Macau Chief Executive Ho Iat-seng (centre) and Hong Kong Chief Executive Carrie Lam (right) attend the opening session of the National People’s Congress in Beijing on May 22, 2020. Photo: AFP
Alice Wu
Alice Wu

Living with Covid-19: is Macau working with Hong Kong to reopen borders?

  • Macau’s requirement that Hong Kong must see 28 consecutive days of no infection – up from 14 days – before it would consider resuming cross-border travel is excessive
  • Both SARs should be working together to ease restrictions so their economies could recover
Just days after Chief Executive Carrie Lam Cheng Yuet-ngor announced that her administration had initiated talks to reopen its borders with Macau, following a 14-day streak of no local infections in Hong Kong, the first local case of the Delta variant was reported. Accordingly, any plans to resume travel have been pushed back.
The same happened with the proposed air-travel bubble with Singapore, which was put on hold at the last minute not once but twice. The bubble agreement required much effort and goodwill from both governments, yet the flights that were first expected to take off last November remain grounded.
We are not the only ones struggling with reopening. England, which had very encouraging infection numbers and vaccine uptake heading into its scheduled reopening on June 21, has had to delay lifting restrictions for a month due to a surge in Delta variant infections.
Closer to home, Dongguan is the latest city in Guangdong province to be hit by the Delta variant. Citywide mass testing was carried out there last week. The mainland has adopted one of the most stringent regimes for Covid-19 border restrictions and health controls, yet it hasn’t been infection-proof.


Guangzhou tightens Covid-19 controls as mass tests expose more cases in Chinese city

Guangzhou tightens Covid-19 controls as mass tests expose more cases in Chinese city
The idea that we can be sealed off completely from the virus if we isolate ourselves is fanciful at best. And that’s why Singapore is wise to recognise that Covid-19 may never go away and is preparing to live with it as an endemic.

Macau, a stone’s throw away, is sticking to its isolation playbook. There is no doubt it has done an incredible job – it has had only 53 Covid-19 infections and zero deaths, so has got many things right. 

Since the beginning of the pandemic, Macau – China’s other special administrative region – has impressed us with its preparedness. Indeed, it has come a long way since Typhoon Hato gave it a rude awakening in August 2017, by exposing how ill-prepared it was for a citywide emergency.
Macau took the lesson to heart. In the early months of the Covid-19 pandemic, when Hong Kong was scrambling to secure surgical masks, the Macau government firmly and swiftly stepped in to ration mask buying. The government is still running its guaranteed mask supply programme, currently on its 31st round.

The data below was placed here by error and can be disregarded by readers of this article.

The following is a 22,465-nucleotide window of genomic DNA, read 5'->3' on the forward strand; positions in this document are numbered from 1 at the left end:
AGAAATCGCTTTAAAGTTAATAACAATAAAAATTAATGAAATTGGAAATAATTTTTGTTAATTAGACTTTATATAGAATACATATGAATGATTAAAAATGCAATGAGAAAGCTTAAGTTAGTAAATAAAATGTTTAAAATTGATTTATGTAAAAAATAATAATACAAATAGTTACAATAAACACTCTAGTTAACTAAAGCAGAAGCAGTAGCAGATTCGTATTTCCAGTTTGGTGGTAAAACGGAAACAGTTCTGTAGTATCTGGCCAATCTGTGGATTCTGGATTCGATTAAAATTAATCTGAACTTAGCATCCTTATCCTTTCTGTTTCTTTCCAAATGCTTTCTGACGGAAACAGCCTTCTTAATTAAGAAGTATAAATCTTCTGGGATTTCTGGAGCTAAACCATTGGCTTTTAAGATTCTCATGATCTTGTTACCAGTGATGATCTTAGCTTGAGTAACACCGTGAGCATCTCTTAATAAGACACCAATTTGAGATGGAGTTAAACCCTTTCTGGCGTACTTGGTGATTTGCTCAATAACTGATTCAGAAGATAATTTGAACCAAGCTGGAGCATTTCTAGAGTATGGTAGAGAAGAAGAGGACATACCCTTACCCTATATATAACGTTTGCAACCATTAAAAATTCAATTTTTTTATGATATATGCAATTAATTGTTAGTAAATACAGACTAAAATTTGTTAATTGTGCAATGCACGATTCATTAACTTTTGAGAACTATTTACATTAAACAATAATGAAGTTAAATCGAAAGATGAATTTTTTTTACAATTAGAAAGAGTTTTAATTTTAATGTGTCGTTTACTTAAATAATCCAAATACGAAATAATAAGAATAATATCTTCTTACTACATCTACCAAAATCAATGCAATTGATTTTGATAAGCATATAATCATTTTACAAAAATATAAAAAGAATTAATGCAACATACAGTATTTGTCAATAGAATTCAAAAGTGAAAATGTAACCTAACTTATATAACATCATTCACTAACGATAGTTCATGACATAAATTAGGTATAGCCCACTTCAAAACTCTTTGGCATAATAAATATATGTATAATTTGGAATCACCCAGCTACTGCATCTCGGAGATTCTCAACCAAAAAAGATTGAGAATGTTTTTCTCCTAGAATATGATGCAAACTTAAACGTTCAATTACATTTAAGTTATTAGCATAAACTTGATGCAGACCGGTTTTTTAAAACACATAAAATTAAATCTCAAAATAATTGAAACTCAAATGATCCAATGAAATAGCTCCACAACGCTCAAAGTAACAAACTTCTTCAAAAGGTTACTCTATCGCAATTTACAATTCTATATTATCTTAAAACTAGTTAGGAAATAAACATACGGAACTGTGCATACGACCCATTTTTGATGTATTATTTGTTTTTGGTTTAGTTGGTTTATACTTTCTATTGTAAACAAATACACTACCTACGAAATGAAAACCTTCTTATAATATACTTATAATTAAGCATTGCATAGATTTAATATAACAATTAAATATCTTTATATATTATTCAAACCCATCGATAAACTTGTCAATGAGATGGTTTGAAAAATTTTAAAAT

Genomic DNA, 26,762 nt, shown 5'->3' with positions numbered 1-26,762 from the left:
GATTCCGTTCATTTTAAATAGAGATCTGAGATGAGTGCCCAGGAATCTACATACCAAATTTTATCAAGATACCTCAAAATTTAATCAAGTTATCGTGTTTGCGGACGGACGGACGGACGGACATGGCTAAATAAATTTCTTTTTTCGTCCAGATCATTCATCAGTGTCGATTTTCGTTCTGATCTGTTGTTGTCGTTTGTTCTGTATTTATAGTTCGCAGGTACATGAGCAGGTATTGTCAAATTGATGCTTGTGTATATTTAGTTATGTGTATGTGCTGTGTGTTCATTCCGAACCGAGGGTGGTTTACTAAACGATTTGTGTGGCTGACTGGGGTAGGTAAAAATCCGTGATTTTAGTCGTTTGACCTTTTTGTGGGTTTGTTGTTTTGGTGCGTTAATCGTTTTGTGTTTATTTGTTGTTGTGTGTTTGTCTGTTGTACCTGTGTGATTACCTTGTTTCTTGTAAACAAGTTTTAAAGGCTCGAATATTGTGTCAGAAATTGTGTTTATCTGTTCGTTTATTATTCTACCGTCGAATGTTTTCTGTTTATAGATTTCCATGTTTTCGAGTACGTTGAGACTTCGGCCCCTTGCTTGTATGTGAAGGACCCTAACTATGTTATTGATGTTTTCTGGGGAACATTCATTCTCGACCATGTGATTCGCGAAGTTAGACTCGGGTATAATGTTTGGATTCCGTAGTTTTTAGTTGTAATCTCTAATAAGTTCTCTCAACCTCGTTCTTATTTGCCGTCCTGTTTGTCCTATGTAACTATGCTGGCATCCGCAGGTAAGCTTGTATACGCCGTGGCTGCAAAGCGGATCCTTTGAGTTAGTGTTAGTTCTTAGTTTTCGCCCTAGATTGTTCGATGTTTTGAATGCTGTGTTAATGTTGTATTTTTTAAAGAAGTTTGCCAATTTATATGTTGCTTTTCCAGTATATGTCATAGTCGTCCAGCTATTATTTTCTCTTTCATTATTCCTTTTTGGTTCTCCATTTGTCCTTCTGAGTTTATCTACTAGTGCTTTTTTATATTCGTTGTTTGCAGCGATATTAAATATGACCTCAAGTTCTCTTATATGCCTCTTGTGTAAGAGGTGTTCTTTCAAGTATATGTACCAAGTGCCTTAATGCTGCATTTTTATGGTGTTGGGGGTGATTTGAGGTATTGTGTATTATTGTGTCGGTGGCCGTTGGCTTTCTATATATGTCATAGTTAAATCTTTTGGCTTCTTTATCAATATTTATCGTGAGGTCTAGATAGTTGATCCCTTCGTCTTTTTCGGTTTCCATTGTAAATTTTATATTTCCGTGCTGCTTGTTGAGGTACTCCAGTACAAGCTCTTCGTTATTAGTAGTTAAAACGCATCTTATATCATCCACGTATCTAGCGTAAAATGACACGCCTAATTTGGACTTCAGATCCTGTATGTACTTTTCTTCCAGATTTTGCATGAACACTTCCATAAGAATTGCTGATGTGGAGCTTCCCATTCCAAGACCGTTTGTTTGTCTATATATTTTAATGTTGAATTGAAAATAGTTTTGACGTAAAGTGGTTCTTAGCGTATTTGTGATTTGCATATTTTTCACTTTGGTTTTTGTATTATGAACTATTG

Like many others, Macau shut its borders early on, to curb the virus spread, even closing its casinos for two weeks in February last year. But, by September, its borders were open again to mainland arrivals, but travel to and from Hong Kong remains out of bounds.
A security guard monitors thermal scanners that detect temperatures of visitors at the closed Grand Lisboa casino and hotel, following the coronavirus outbreak in Macau on February 5 last year. Photo: Reuters
In April, Macau Chief Executive Ho Iat-seng said Hong Kong must have zero cases for 14 consecutive days before quarantine-free travel could resume. But, now, the goalposts have been moved without explanation, to 28 consecutive days.
Macau is understandably cautious about relaxing border controls, but the requirement of 28 consecutive days of no infection is excessive. Further, it runs against the “integration” necessary for the Greater Bay Area to become the ambitious new global economic powerhouse that the central government envisions.

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Hong Kong has made plenty of mistakes in its measures to fight the pandemic, but its experience has confirmed and strengthened its testing, and track and trace capabilities, making the city better prepared for reopening.

With only a fraction of Hong Kong’s population, Macau had been better at procuring surgical masks for residents. It is a reminder that the two SARs are so different that comparisons may not be helpful. An outbreak in Macau could have very different consequences than it would here in Hong Kong.

We’ll have to navigate the post-pandemic world carefully, but given that we share a common destiny in the Greater Bay Area, the earlier both Hong Kong and Macau can reopen their borders safely, the better prepared both will be for the future.

Alice Wu is a political consultant and a former associate director of the Asia Pacific Media Network at UCLA